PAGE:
A long running argument between unofficial campaign finance watchdog Shirley Grindle and Orange County supervisors over how to enforce ethics in local politics has erupted again, with Grindle urging voters in November to reject the supervisors’ plan for the state to take on the responsibility.
The state’s Fair Political Practices Commission or FPPC only would conduct random checks, she said in an interview with Voice of OC Monday, and wouldn’t expend the voluminous time it takes to monitor all contributions, as Grindle does now.
Grindle said she is calling on county voters to turn down the supervisors’ FPPC proposal, which will be up for approval on the November ballot. Instead, she said, if voters will wait until 2016, she and other supporters of an independent ethics commission hope to put that plan on the ballot.
An independent ethics commission, she said, could have staffers take over from Grindle and monitor all campaign contributions for violations of state laws.
The FPPC “will miss most of the violations, and that is unfair to the people who abide by the rules,” she said.
For years, Grindle has tried to convince supervisors the county needs an independent ethics commission to review complaints about wrongdoing, ranging from campaign finance law violations to abuse of power within the sprawling county bureaucracy.
Although Grindle isn’t alone – three separate grand juries in recent years have recommended an ethics commission -- she’s been consistently rebuffed by supervisors, who dismiss the idea as costly and potentially compromised by political biases.
But the issue took on renewed urgency in 2013 after that grand jury issued a report that alleged a “culture of corruption” in county government.
A year earlier, Public Works executive Carlos Bustamante was indicted and is awaiting trial on felony charges he sexually assaulted several female employees.
In the fallout of Bustamante’s arrest, a picture emerged of a county system open to political pressure and absent effective checks on management. Employees and managers alike described highly politicized hires, and Bustamante, a one-time rising Republican star, was said to be accountable to no one because of his powerful connections.
In response to mounting pressure and grand jury reports, supervisors opted for a November ballot measure, approved July 15, that would have the FPPC regulate and enforce the local campaign finance law.
The supervisors' proposal got a crucial assist from Sen. Lou Correa (D-Santa Ana), a potential candidate for mayor of Santa Ana in November, with his sponsorship of legislation to allow the FPPC to enforce Orange County's local law.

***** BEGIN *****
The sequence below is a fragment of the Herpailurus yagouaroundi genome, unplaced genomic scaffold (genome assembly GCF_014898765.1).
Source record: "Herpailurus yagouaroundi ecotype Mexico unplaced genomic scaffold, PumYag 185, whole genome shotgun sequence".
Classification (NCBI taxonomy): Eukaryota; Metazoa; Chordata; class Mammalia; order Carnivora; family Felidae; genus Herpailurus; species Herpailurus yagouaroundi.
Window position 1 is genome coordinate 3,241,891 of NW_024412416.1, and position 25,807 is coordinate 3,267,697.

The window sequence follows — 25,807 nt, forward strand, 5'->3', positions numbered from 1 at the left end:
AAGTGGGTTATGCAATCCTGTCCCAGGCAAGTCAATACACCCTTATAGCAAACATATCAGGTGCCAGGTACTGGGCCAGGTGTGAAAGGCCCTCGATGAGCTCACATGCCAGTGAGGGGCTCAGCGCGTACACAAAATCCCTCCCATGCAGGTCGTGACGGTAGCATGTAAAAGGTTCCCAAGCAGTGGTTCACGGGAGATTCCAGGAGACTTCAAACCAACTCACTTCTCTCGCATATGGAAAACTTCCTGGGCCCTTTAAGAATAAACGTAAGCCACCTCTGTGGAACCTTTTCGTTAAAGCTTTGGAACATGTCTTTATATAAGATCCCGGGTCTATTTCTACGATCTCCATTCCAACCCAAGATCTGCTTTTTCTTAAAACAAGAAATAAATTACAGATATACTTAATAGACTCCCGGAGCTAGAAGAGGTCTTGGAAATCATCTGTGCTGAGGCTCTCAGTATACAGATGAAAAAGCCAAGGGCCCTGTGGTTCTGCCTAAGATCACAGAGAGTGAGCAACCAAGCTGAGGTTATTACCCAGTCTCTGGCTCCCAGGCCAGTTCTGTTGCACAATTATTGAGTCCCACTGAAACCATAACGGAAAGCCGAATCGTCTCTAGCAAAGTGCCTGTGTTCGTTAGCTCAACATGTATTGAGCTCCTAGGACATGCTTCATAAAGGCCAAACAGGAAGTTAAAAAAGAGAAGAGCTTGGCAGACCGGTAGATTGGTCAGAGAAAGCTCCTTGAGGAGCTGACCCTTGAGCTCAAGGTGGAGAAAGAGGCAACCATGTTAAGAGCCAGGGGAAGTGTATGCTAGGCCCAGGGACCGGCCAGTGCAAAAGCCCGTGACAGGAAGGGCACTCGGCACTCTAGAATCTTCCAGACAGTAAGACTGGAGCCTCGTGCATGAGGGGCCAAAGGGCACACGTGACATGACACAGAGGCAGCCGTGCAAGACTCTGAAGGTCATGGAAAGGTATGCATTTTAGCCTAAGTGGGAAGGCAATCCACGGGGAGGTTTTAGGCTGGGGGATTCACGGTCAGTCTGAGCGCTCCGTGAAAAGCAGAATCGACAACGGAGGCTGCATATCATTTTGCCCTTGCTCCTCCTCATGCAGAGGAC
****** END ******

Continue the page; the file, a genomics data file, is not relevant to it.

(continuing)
Union officials are critical of both Correa and supervisors for attempting to defuse support for an independent ethics commission.
"They are trying to use legislation and other politicians to deprive the citizens of Orange County an opportunity to have an ethics commission as called out by so many grand juries," said Orange County Employees Association General Manager Nick Berardino.
Correa said he supports the FPPC initiative, stressing that the agency is very effective and doesn't politicize investigations . "Nobody in Sacramento thinks the FPPC is a pushover," Correa said.
“It’s a better solution than nothing,” supervisors Chairman Shawn Nelson told Grindle from the dais at the board meeting. “And absent you, we’ve got nothing.”
Grindle – one of the authors of the ballot argument being submitted Tuesday against FPPC enforcement -- disagrees.
But in addition to sparse FPPC enforcement, Grindle says supervisors are using the ballot measure sidestep the real issue.
“[Supervisors] have all kinds of crazy, stupid reasons,” Grindle said. “They just don’t want it.”
Nelson and Supervisor Todd Spitzer, the most vocal county leaders at the July 15 board meeting, didn’t return phone calls for comment. But Nelson during the meeting questioned how the commissioners to an ethics panel would be appointed.
“Everybody would have a bias. That’s the problem. There’s no perfect solution,” Nelson said, adding that the FPPC “sure as heck” isn’t stacked with the county’s “political cronies.”
But Grindle says the supervisors’ plan is woefully inadequate. Spitzer acknowledged that with Grindle’s public credibility and stated opposition, the measure faces an “uphill climb.”
Grindle, a citizen volunteer who wrote the county campaign finance law, Time Is Now, Clean Up Politics (TINCUP), has been monitoring contributions since 1978, calling on politicians to return money when they’ve taken donations over the limit.
To do the painstaking work, Grindle keeps thousands of index cards and stacks of filing cabinets at her Orange home. She has to add up contributions for candidates over an election cycle – the four-year window in which the limits apply – to calculate whether a violation has occurred.
But Grindle turns 80 years-old in December, and she’s planning for the eventual passing of the torch.
“I won’t be around forever,” she said.
To that end, she and others are no longer willing to leave the question of an ethics commission up to county leaders.
She said she’s already authored the planned 2016 ballot initiative, which as written now would have the commission investigate only campaign finance violations. But she says the responsibilities could be easily expanded.
“On the horizon is an initiative to get an ethics commission… and I guarantee you it will be a lot tougher than the one I proposed six years ago,” Grindle said. “If I were [the supervisors] I would cooperate right now.”
Voice of OC reporter Nick Gerda contributed to this story.